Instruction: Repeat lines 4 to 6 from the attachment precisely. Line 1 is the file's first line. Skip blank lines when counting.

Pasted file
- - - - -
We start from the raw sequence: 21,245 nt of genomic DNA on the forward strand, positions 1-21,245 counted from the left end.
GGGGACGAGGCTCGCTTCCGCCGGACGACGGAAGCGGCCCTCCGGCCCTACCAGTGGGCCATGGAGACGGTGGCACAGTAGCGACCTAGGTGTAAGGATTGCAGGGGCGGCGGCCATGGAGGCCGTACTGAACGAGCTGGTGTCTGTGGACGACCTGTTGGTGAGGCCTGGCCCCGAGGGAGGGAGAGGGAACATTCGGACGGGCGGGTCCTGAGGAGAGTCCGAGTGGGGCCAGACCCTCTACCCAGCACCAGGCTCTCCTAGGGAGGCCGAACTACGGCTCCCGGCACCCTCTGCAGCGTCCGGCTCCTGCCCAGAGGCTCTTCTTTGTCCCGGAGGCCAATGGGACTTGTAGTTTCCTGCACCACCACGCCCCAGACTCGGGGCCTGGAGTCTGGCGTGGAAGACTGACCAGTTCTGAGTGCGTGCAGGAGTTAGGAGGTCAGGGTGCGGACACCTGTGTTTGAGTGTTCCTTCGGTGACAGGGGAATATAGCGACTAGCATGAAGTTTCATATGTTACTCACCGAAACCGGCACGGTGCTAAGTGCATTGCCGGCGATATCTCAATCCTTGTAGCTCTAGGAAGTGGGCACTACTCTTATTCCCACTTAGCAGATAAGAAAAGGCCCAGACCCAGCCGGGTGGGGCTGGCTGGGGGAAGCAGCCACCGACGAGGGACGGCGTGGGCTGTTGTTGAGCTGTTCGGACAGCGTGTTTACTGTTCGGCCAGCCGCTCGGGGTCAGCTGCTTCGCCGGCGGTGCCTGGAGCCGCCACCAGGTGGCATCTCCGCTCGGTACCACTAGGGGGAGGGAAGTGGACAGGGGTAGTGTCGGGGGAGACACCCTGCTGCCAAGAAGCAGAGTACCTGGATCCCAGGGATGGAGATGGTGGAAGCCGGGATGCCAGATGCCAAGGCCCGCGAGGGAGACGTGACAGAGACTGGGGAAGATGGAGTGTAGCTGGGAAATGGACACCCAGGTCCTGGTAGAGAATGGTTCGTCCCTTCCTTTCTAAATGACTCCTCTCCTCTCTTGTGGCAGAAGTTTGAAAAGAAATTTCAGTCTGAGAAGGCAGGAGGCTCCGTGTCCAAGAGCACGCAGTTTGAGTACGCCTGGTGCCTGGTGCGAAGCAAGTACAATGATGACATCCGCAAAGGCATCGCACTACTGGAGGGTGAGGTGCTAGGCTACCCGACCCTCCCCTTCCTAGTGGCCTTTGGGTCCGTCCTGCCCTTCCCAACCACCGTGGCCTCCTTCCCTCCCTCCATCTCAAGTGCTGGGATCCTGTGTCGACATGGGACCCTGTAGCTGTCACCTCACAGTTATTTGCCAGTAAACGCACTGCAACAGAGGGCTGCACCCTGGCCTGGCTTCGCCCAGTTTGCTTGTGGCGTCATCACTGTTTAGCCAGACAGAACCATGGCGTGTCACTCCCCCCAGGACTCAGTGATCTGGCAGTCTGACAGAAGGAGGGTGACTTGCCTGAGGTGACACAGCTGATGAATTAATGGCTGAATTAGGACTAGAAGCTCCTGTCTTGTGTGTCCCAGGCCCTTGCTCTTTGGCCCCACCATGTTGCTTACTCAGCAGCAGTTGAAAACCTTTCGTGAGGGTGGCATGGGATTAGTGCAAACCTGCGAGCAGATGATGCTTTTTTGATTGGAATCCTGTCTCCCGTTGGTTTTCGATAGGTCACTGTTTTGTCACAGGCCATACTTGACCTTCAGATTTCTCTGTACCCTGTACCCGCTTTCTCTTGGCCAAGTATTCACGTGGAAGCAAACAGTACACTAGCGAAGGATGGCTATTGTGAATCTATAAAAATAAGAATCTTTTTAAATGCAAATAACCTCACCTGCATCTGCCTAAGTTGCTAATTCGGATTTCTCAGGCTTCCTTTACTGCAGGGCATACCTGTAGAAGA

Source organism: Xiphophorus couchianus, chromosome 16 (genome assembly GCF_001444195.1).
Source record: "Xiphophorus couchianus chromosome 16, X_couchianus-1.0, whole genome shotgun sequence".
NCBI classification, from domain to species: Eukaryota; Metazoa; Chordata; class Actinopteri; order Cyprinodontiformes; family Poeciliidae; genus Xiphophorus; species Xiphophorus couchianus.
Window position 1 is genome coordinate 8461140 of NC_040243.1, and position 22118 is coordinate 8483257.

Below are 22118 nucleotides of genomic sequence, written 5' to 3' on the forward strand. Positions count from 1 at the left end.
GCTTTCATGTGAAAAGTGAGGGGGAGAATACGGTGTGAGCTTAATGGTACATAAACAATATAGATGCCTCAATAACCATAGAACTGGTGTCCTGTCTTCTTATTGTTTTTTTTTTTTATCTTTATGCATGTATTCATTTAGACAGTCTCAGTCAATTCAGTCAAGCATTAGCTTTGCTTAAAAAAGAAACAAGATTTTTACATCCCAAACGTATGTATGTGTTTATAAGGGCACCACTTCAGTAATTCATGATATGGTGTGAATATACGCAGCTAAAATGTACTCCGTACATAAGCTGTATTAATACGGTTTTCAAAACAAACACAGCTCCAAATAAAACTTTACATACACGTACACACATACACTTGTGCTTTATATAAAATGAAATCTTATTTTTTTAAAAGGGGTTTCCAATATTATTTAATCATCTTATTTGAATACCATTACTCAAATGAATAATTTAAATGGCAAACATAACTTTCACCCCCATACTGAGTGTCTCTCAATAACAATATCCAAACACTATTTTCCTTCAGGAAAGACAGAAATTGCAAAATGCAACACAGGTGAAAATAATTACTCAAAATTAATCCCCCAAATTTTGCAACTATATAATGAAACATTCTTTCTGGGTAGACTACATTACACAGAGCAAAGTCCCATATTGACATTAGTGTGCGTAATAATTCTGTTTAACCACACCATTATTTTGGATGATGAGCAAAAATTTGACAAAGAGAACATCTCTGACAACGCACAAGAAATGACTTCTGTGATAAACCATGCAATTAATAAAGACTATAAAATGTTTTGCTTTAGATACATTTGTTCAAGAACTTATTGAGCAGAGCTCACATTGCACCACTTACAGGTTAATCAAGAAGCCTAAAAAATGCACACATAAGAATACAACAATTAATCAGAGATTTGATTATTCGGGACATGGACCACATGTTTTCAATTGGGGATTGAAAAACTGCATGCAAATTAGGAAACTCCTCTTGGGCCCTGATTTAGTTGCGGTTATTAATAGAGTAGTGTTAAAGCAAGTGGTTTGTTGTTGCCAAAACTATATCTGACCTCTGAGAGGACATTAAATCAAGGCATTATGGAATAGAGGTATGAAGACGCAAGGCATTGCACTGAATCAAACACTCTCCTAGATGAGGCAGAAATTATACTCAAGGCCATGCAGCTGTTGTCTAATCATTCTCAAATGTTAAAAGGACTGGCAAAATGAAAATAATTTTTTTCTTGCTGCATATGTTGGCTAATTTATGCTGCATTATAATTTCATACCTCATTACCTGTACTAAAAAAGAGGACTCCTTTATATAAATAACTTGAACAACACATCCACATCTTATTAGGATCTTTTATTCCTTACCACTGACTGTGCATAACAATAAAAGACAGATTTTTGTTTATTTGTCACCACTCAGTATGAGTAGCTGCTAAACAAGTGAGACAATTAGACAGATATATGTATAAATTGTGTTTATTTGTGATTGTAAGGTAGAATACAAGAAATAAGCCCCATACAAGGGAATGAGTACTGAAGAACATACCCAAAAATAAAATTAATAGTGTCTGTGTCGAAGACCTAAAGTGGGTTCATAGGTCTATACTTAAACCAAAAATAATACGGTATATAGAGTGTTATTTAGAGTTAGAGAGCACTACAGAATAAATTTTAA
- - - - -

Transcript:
Source record: "Xiphophorus couchianus chromosome 16, X_couchianus-1.0, whole genome shotgun sequence".
NCBI classification, from domain to species: Eukaryota; Metazoa; Chordata; class Actinopteri; order Cyprinodontiformes; family Poeciliidae; genus Xiphophorus; species Xiphophorus couchianus.
Window position 1 is genome coordinate 8461140 of NC_040243.1, and position 22118 is coordinate 8483257.